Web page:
Face to Face with Orchestra and Chorus is a crucial guide for choral conductors who are presented with the daunting task of conducting a full-size orchestra. This book provides a survival kit for both novice and experienced choral conductors, with an overview of the orchestral instruments and their particular needs, tips for rehearsing an orchestra effectively, and guidelines for proper baton technique. Conductors are walked through six case studies from the Baroque and Classical periods, including Handel's Messiah, Bach's Magnificat in D Major, Vivaldi's Gloria, and Beethoven's "Choral" Fantasia.
An Anthology of Contemporary Persona Poetry
The literary tradition of persona, of writing poems in voices or from perspectives other than the poet's own, is ancient in origin and contemporary in practice. The embodiment of different voices is not only a dramatic and creative moment, but also a moment of true empathy, as the author moves beyond his or her own margins to fully inhabit the character, personality, and mindset of another human being. While there are a great number of poems written in persona, both historically as well as in the modern poetic landscape, there are no anthologies currently in existence that collect and celebrate the diverse writers who work in this mode today-or the divergent voices and characters they create. Stacey Lynn Brown and Oliver de la Paz have selected a superb collection of approximately 200 persona poems. These poems embody characters from popular culture, history, the Bible, literature, mythology, newspaper clippings, legends, fairy tales, and comic books, to name just a few, and their diversity is reflective of the wide range of authors working in this genre. The anthology will also contain brief explanatory notes written by the poets to help historicize and contextualize their characters and personae.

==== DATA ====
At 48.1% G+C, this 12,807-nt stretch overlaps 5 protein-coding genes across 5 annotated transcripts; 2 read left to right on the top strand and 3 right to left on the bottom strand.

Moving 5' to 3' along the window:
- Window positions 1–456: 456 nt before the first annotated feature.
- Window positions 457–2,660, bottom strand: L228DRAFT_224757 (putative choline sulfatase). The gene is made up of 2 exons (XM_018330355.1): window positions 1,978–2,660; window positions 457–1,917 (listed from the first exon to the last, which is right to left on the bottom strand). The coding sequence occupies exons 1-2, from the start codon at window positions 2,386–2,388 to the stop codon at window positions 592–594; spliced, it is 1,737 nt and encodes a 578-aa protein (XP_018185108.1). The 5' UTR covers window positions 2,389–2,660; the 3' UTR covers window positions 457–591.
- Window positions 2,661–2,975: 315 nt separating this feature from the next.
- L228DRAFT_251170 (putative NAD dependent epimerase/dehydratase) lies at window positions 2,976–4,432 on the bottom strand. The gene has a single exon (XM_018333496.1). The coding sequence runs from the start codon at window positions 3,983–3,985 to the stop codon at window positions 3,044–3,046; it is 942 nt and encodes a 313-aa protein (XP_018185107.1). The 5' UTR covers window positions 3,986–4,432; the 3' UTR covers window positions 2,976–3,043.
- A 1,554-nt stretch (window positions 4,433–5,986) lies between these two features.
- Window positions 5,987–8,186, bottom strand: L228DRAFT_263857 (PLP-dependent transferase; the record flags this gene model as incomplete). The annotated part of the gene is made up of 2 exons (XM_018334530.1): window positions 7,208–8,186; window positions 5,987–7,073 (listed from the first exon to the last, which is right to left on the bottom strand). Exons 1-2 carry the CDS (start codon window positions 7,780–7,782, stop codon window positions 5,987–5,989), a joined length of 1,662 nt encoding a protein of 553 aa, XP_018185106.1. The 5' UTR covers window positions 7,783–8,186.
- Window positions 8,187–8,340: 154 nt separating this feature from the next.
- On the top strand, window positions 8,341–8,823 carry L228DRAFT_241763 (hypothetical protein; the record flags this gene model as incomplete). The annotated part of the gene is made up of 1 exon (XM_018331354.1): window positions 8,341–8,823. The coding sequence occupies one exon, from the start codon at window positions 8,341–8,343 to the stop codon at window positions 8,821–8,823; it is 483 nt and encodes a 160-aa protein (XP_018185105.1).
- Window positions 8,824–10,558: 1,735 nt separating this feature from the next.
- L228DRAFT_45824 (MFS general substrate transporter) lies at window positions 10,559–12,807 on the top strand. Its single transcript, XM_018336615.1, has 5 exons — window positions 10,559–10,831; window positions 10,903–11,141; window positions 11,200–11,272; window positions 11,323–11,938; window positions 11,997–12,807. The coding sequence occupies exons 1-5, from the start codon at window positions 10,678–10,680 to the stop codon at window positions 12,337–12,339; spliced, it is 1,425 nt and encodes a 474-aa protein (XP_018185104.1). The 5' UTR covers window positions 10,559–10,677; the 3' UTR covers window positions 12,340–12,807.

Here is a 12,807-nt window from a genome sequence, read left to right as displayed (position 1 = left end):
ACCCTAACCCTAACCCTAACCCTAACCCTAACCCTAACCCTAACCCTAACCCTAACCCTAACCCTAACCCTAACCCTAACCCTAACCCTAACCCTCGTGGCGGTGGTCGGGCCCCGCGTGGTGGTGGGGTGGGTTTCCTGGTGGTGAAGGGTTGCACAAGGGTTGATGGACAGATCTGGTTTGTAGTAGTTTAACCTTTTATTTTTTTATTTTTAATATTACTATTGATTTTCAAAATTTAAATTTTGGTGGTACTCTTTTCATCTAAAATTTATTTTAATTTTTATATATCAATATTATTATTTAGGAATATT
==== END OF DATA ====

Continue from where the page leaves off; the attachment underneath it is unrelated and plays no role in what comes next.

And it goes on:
How 12 Extraordinary People Discovered their Pasts
“There are surprises—[Gates] finds a common ancestor between Queen Noor of Jordan and African-American academic Elizabeth Alexander; both are 37th great-granddaughters of Charlemagne—and in getting such subjects as Mike Nichols to open up about their pasts, he finds how powerfully the past informs the present. Gates offers a book stuffed with epiphanies that will spark curiosity among readers about their own ancestry as well as their possible connections to each other.”